Reverse Engineering “Secure” HTTP API’s with an SSL Proxy (OWASP AppSecUSA Presentation Review)

Mark HaaseThis is a continuation of my series on the talks I attended at OWASP AppSecUSA in October of this year.


Alejandro Caceres, Computer Network Operations Engineer – Lunarline Inc.

Mark Haase, Sr. Security Software Engineer – Lunarline Inc. (Follow him on Twitter, @Mehaase)

The thesis of this highly valuable talk was that SSL does a fine job with the traffic being transmitted/received by the endpoints but does not protect against hostile endpoints. A general security maxim is proffered: make the cost of getting through the security more expensive than the assets protected by the security. I have well learned to think in these terms myself. Security is indeed an odds game.

SSL uses certificates with public/private key encryption but clients may not necessarily validate against the Verisign-issued certificate. In that case, such as with Apple Game Center (a mobile phone app), one can create a proxy that intercepts the traffic, lets the server think it is talking to the game center client, and create different certs to pass the traffic along to the client. Then the traffic can be snooped unencrypted.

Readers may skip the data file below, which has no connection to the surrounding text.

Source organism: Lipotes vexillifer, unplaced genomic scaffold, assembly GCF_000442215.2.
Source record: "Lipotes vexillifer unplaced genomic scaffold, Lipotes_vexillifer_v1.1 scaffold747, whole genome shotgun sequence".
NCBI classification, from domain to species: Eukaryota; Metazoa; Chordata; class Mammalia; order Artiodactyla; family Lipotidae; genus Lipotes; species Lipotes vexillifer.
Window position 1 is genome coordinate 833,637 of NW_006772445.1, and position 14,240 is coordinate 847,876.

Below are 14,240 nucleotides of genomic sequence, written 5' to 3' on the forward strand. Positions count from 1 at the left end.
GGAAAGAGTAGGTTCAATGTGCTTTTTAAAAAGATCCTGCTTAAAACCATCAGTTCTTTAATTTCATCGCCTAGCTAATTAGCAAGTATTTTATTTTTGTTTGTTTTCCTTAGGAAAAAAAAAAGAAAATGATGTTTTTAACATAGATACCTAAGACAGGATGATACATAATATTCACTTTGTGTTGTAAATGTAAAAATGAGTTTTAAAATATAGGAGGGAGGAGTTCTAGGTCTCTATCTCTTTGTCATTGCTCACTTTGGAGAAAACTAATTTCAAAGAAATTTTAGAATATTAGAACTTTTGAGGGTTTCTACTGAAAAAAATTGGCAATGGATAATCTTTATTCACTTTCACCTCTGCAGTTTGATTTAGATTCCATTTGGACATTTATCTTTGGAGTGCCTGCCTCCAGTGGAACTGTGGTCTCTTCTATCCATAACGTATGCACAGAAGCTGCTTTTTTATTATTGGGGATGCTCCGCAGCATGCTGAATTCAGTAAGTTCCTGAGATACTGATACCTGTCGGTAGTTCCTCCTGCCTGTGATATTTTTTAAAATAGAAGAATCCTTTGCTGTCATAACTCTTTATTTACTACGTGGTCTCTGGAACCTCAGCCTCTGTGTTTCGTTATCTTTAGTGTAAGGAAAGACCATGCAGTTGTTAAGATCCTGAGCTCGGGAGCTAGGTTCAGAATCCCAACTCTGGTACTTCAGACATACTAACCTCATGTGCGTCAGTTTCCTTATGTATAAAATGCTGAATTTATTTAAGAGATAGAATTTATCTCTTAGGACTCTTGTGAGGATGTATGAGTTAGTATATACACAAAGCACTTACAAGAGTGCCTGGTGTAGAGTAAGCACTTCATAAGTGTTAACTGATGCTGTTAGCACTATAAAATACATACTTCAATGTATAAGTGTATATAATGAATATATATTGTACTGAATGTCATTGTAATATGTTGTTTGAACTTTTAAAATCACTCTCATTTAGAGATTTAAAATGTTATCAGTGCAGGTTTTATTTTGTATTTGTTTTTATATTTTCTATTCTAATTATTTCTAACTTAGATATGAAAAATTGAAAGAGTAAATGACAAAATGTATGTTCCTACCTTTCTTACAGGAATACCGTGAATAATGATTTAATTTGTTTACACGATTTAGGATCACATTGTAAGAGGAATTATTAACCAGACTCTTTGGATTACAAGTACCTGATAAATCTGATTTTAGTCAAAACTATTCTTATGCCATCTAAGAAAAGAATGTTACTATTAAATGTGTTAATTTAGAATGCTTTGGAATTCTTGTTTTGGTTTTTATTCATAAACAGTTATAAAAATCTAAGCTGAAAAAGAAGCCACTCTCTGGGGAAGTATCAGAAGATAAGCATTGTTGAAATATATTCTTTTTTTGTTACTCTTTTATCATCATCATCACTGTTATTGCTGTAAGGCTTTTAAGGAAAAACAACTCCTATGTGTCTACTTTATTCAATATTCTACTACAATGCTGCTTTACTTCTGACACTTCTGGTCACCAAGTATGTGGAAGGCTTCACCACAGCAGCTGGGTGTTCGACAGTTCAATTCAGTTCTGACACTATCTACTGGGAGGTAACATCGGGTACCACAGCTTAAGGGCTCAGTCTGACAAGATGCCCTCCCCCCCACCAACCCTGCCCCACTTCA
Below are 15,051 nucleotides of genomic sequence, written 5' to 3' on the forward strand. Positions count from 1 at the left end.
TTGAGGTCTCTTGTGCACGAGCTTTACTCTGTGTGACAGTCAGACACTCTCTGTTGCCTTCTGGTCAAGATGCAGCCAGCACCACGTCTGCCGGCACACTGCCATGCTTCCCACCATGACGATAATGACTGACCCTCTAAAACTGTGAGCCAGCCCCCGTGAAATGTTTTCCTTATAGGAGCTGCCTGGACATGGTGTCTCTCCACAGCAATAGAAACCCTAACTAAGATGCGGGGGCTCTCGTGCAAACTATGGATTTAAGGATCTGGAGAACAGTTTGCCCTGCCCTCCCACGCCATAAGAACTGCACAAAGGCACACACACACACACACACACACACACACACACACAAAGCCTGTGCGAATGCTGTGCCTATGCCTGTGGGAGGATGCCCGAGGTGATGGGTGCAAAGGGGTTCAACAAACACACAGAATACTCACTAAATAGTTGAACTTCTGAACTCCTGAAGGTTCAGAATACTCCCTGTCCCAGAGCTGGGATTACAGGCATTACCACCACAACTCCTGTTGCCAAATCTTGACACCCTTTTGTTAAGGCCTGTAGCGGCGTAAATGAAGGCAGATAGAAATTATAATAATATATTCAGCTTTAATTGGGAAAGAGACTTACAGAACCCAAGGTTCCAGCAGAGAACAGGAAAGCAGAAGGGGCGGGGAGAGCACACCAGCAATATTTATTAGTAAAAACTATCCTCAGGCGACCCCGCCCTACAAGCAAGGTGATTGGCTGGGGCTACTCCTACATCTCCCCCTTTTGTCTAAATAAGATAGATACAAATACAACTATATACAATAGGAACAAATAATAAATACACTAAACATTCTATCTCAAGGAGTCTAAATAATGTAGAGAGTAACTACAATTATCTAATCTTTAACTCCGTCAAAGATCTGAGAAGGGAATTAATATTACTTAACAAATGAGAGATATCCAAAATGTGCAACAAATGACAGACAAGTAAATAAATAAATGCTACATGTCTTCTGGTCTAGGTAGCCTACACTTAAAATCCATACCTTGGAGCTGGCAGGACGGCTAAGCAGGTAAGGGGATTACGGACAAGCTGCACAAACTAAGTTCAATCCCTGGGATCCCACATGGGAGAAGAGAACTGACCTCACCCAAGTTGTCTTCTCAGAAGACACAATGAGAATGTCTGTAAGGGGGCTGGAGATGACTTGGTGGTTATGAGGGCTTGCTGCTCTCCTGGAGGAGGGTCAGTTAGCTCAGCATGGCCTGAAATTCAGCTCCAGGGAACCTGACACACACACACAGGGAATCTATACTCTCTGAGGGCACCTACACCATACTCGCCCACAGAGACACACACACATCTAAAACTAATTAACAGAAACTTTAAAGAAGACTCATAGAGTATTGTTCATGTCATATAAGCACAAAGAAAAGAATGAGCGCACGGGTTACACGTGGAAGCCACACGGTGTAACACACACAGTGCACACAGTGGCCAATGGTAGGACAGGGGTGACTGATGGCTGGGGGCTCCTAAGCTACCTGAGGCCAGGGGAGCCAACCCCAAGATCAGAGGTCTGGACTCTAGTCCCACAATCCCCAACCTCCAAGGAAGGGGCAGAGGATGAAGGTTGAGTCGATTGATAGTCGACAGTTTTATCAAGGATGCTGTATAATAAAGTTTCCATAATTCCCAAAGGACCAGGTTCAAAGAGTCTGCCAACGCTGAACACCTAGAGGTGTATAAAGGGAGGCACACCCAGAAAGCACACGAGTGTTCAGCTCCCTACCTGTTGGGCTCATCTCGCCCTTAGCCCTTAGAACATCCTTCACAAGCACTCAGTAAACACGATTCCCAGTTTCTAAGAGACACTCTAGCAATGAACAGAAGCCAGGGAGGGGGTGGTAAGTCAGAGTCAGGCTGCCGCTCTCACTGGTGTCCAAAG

In the case of Apple Game Center, this traffic is JSON packets. The application as it turns out does not validate inputs and so it is quite easy to stuff INT_MAX into the high score and thus cheat your way to a score that it is impossible to surpass. Countermeasures include implementing extra encryption on top of SSL.

The speakers were careful to note that it is wise to call the highest level API in whatever crypto library you are using since crypto is way too easy to screw up implementing it yourself.  This affirms my experience with crypto. The other more common countermeasure which is mentioned in other talks is cert pinning. Simply write the client app to insist on a very specific cert. The disadvantage of that is that any change on the server mandates a redeploy/update to all clients that are to work with the new cert. These are things to think about before you promote your app openly to the public.

I had heard of other man in the middle attacks, specifically the one where the server allows negotiating the cert and that gives an interceptor an opportunity to negotiate for a contrived cert and thus snoop arbitrary (on thusly insecure) SSL traffic. It rattles one’s conceits and is an admonishing splash of cold water to not get into the mindset of thinking that SSL security is solely about the strength of the cryptos it is using.

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